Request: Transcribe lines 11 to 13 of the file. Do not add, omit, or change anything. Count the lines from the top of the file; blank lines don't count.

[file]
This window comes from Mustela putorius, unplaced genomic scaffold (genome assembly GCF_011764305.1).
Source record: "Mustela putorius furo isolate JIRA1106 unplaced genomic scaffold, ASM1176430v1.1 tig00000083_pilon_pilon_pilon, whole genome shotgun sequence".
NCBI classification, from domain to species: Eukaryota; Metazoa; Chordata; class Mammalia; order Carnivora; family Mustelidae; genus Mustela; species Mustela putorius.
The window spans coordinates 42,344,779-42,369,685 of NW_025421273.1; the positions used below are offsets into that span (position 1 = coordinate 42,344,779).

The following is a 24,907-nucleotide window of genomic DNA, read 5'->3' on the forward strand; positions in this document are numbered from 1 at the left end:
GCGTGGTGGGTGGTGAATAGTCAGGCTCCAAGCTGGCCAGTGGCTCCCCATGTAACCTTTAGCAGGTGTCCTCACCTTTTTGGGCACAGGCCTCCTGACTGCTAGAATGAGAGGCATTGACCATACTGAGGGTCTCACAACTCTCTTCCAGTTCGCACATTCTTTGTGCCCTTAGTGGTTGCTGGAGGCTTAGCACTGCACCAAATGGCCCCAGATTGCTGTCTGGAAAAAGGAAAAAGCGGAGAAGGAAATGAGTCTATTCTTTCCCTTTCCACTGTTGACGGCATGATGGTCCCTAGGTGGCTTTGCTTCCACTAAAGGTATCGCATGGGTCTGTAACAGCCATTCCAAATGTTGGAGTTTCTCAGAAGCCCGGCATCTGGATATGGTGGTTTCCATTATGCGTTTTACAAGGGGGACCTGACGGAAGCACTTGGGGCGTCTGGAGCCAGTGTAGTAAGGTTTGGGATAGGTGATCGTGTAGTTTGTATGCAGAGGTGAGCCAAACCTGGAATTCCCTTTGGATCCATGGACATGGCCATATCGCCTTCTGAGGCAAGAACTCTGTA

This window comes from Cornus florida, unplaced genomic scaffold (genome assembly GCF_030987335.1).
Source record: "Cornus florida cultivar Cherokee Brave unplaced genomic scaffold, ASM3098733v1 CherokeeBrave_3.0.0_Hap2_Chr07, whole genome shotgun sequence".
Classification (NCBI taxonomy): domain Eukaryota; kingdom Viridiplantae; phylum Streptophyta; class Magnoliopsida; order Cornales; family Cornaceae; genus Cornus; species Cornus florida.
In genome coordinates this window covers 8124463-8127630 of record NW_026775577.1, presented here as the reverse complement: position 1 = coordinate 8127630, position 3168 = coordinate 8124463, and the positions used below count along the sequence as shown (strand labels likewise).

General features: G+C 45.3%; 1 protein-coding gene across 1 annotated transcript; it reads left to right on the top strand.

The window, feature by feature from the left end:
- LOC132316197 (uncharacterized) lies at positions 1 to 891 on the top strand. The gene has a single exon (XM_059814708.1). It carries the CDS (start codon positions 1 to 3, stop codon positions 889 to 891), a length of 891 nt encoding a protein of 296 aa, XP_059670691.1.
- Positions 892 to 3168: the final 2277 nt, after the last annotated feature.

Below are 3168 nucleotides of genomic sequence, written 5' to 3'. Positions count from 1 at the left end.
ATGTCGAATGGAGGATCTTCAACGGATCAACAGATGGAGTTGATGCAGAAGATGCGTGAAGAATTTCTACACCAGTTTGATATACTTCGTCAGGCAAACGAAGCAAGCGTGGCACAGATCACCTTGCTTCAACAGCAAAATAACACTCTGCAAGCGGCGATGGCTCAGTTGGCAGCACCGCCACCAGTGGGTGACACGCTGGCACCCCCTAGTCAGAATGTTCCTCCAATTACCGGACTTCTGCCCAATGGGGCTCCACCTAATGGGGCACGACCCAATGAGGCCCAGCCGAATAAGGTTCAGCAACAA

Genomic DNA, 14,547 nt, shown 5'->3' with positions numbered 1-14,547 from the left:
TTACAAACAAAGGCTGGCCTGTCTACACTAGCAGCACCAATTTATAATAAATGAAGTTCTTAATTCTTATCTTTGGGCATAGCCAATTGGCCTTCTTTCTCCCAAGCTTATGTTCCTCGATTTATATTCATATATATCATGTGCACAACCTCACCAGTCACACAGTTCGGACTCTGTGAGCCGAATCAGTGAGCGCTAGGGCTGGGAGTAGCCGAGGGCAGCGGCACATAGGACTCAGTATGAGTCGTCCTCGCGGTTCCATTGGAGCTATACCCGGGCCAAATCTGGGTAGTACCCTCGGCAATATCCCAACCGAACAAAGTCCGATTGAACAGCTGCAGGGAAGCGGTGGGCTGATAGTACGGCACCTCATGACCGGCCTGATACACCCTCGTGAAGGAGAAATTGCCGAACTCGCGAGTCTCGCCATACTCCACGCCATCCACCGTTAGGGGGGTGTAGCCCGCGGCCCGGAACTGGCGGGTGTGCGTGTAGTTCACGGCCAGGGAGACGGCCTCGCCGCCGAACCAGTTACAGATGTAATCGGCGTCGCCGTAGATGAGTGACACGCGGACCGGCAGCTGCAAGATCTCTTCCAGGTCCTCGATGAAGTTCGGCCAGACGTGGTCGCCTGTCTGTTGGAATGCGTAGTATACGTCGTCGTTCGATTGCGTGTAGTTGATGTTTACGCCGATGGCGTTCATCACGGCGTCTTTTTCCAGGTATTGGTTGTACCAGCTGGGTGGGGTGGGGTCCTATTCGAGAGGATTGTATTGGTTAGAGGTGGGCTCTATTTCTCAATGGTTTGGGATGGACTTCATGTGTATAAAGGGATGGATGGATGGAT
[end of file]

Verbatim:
General features: G+C 45.3%; 1 protein-coding gene across 1 annotated transcript; it reads left to right on the top strand.

The window, feature by feature from the left end:
- LOC132316197 (uncharacterized) lies at positions 1 to 891 on the top strand. The gene has a single exon (XM_059814708.1). It carries the CDS (start codon positions 1 to 3, stop codon positions 889 to 891), a length of 891 nt encoding a protein of 296 aa, XP_059670691.1.